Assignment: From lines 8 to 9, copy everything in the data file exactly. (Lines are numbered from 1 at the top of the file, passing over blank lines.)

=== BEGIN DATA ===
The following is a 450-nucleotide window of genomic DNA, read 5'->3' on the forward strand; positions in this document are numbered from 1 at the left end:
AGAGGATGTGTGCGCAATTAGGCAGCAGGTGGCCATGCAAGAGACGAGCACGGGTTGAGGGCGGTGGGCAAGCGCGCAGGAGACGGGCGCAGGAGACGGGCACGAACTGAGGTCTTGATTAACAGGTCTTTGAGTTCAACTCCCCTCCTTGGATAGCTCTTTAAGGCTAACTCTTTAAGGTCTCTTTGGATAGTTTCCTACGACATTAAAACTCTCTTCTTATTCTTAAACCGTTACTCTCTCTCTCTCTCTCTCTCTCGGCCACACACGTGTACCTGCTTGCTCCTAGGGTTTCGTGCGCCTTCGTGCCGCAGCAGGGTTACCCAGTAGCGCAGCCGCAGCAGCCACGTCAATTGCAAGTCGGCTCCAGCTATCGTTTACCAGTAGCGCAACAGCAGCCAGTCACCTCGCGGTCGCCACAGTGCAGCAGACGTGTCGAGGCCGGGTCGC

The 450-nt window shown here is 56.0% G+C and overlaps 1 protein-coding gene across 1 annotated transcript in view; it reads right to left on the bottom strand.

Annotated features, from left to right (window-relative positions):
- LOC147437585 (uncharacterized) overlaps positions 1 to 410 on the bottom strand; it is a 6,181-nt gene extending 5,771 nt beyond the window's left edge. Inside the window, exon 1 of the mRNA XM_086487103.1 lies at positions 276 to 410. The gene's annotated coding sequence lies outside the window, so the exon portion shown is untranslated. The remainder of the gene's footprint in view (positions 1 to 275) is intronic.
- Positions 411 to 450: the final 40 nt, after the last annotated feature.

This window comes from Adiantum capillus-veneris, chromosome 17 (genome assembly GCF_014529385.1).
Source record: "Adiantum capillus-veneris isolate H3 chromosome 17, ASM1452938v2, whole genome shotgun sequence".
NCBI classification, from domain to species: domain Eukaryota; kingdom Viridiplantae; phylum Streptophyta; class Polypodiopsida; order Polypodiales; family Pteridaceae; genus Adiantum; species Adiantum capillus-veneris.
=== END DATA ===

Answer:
Source record: "Adiantum capillus-veneris isolate H3 chromosome 17, ASM1452938v2, whole genome shotgun sequence".
NCBI classification, from domain to species: domain Eukaryota; kingdom Viridiplantae; phylum Streptophyta; class Polypodiopsida; order Polypodiales; family Pteridaceae; genus Adiantum; species Adiantum capillus-veneris.